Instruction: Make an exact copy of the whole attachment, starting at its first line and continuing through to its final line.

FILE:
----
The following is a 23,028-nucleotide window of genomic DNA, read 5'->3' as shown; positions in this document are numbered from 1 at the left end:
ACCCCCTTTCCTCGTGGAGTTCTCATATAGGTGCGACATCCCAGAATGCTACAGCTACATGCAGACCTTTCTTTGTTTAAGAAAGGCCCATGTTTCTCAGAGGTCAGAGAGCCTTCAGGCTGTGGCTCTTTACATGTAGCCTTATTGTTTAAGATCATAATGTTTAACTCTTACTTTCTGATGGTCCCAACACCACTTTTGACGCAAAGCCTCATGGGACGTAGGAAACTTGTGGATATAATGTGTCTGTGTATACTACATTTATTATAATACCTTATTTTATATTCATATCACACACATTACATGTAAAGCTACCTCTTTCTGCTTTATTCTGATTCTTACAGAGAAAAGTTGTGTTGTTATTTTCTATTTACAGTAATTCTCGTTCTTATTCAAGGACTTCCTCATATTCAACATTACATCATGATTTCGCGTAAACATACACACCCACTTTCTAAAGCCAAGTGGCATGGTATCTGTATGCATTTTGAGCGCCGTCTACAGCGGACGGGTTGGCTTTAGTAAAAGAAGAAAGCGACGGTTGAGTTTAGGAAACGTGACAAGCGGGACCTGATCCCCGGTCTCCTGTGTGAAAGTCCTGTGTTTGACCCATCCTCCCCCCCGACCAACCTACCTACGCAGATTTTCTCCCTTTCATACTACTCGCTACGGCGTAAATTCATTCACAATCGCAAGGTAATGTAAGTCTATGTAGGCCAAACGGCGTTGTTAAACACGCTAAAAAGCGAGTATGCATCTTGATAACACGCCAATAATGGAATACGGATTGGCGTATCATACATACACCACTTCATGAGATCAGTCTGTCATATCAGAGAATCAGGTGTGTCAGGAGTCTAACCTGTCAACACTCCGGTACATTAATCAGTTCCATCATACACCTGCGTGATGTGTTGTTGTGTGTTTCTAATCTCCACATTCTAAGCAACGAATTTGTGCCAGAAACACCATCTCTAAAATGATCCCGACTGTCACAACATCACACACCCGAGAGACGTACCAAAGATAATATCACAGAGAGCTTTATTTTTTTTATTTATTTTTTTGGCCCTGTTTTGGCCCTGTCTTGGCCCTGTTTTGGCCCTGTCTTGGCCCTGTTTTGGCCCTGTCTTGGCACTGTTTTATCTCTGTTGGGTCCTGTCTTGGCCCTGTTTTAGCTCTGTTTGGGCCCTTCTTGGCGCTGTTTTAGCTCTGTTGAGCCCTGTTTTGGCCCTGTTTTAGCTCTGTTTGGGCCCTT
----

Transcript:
The following is a 23,028-nucleotide window of genomic DNA, read 5'->3' as shown; positions in this document are numbered from 1 at the left end:
ACCCCCTTTCCTCGTGGAGTTCTCATATAGGTGCGACATCCCAGAATGCTACAGCTACATGCAGACCTTTCTTTGTTTAAGAAAGGCCCATGTTTCTCAGAGGTCAGAGAGCCTTCAGGCTGTGGCTCTTTACATGTAGCCTTATTGTTTAAGATCATAATGTTTAACTCTTACTTTCTGATGGTCCCAACACCACTTTTGACGCAAAGCCTCATGGGACGTAGGAAACTTGTGGATATAATGTGTCTGTGTATACTACATTTATTATAATACCTTATTTTATATTCATATCACACACATTACATGTAAAGCTACCTCTTTCTGCTTTATTCTGATTCTTACAGAGAAAAGTTGTGTTGTTATTTTCTATTTACAGTAATTCTCGTTCTTATTCAAGGACTTCCTCATATTCAACATTACATCATGATTTCGCGTAAACATACACACCCACTTTCTAAAGCCAAGTGGCATGGTATCTGTATGCATTTTGAGCGCCGTCTACAGCGGACGGGTTGGCTTTAGTAAAAGAAGAAAGCGACGGTTGAGTTTAGGAAACGTGACAAGCGGGACCTGATCCCCGGTCTCCTGTGTGAAAGTCCTGTGTTTGACCCATCCTCCCCCCCGACCAACCTACCTACGCAGATTTTCTCCCTTTCATACTACTCGCTACGGCGTAAATTCATTCACAATCGCAAGGTAATGTAAGTCTATGTAGGCCAAACGGCGTTGTTAAACACGCTAAAAAGCGAGTATGCATCTTGATAACACGCCAATAATGGAATACGGATTGGCGTATCATACATACACCACTTCATGAGATCAGTCTGTCATATCAGAGAATCAGGTGTGTCAGGAGTCTAACCTGTCAACACTCCGGTACATTAATCAGTTCCATCATACACCTGCGTGATGTGTTGTTGTGTGTTTCTAATCTCCACATTCTAAGCAACGAATTTGTGCCAGAAACACCATCTCTAAAATGATCCCGACTGTCACAACATCACACACCCGAGAGACGTACCAAAGATAATATCACAGAGAGCTTTATTTTTTTTATTTATTTTTTTGGCCCTGTTTTGGCCCTGTCTTGGCCCTGTTTTGGCCCTGTCTTGGCCCTGTTTTGGCCCTGTCTTGGCACTGTTTTATCTCTGTTGGGTCCTGTCTTGGCCCTGTTTTAGCTCTGTTTGGGCCCTTCTTGGCGCTGTTTTAGCTCTGTTGAGCCCTGTTTTGGCCCTGTTTTAGCTCTGTTTGGGCCCTT